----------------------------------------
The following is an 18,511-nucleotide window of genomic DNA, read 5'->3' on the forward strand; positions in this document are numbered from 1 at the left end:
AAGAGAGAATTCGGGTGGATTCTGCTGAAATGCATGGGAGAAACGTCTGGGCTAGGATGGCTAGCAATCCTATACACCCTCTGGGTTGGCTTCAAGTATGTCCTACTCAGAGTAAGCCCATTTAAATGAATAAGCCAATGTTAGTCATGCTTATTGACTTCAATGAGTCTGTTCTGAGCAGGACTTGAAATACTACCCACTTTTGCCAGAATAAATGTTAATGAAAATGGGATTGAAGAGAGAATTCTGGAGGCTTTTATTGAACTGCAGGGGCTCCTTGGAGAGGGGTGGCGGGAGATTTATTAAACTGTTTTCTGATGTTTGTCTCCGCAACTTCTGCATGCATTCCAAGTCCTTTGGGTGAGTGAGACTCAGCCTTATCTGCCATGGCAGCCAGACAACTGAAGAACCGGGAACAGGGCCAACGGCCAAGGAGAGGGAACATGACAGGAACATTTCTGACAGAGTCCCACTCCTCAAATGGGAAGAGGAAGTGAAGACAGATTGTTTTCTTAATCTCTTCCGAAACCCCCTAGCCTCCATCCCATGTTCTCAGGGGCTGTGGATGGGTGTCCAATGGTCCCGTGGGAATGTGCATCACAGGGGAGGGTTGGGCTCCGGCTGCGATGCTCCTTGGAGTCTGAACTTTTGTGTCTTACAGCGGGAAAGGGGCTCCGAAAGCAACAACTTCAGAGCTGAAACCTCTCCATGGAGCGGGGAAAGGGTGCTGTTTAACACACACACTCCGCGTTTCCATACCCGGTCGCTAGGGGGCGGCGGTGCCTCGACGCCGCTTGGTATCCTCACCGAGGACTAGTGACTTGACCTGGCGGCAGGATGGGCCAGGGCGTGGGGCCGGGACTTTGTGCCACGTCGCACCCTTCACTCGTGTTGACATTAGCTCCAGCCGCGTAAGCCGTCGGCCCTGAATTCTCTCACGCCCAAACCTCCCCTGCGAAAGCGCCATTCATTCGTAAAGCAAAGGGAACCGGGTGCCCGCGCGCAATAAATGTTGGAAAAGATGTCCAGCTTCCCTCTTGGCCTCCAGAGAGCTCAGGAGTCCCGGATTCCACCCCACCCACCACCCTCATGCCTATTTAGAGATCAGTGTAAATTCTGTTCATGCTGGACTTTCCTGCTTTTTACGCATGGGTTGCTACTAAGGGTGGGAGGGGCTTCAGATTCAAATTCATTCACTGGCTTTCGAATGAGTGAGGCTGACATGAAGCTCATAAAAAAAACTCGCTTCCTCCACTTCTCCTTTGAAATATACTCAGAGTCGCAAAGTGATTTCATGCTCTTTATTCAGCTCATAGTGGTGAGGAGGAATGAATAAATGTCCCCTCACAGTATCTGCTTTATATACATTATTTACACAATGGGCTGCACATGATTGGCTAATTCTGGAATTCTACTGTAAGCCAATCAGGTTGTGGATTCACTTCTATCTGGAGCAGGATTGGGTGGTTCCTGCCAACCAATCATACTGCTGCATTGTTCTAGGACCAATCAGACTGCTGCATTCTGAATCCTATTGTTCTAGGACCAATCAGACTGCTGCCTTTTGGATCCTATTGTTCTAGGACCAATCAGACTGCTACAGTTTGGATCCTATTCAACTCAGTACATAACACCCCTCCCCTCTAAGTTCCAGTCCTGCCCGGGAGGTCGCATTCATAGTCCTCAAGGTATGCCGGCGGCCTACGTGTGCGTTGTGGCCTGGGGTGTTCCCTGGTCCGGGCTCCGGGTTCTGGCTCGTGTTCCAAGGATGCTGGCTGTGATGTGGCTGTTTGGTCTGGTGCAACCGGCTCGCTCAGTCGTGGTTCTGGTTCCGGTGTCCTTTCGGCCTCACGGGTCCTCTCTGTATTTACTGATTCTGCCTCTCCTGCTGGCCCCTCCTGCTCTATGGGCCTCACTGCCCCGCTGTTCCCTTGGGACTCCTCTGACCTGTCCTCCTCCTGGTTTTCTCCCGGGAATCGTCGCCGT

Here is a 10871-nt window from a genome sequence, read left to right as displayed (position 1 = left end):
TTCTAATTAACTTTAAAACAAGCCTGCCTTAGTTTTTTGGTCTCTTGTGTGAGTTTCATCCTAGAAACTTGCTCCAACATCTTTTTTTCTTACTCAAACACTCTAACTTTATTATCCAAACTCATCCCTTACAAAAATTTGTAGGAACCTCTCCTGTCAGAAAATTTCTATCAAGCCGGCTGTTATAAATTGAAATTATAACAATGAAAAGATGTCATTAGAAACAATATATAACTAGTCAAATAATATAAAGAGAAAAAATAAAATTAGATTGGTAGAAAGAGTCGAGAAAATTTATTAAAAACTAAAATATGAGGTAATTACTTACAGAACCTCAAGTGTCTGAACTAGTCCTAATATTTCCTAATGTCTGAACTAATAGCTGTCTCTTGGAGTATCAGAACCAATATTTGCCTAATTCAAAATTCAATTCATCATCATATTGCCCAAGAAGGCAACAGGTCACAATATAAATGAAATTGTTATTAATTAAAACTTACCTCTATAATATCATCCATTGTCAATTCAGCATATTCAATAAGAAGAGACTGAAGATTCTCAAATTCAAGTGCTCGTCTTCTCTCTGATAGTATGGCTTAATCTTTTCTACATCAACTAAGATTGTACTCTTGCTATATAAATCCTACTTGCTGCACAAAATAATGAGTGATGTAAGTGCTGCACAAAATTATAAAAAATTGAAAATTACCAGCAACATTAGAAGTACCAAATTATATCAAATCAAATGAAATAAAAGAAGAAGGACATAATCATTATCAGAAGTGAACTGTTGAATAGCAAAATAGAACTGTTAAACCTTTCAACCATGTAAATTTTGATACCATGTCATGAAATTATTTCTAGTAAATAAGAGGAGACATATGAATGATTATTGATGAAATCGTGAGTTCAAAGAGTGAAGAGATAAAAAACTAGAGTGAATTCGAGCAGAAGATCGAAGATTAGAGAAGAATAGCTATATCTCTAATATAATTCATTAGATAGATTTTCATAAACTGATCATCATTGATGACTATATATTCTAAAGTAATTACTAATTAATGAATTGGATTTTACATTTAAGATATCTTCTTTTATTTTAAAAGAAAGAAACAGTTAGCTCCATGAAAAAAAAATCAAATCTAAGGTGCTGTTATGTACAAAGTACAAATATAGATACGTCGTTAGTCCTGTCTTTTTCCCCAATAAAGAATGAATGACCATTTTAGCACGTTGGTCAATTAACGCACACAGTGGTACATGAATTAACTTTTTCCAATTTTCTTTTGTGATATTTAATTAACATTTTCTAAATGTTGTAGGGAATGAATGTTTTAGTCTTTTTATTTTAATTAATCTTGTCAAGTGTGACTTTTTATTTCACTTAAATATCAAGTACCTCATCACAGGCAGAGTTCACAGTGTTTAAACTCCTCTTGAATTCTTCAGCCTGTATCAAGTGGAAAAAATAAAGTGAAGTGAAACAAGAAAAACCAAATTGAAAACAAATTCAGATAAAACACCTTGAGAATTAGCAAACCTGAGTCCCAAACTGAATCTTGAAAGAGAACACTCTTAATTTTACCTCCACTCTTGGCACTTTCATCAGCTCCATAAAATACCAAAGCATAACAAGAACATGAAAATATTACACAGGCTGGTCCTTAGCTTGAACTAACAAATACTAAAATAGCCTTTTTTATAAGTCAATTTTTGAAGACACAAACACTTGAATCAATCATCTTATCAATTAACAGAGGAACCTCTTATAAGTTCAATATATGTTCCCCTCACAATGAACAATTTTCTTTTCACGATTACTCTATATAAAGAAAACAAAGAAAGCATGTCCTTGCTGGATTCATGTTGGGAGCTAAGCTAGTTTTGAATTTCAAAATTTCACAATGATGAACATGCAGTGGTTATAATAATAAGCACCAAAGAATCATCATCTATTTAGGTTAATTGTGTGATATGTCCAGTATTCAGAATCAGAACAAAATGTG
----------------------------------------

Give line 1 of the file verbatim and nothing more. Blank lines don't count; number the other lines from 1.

The following is an 18,511-nucleotide window of genomic DNA, read 5'->3' on the forward strand; positions in this document are numbered from 1 at the left end: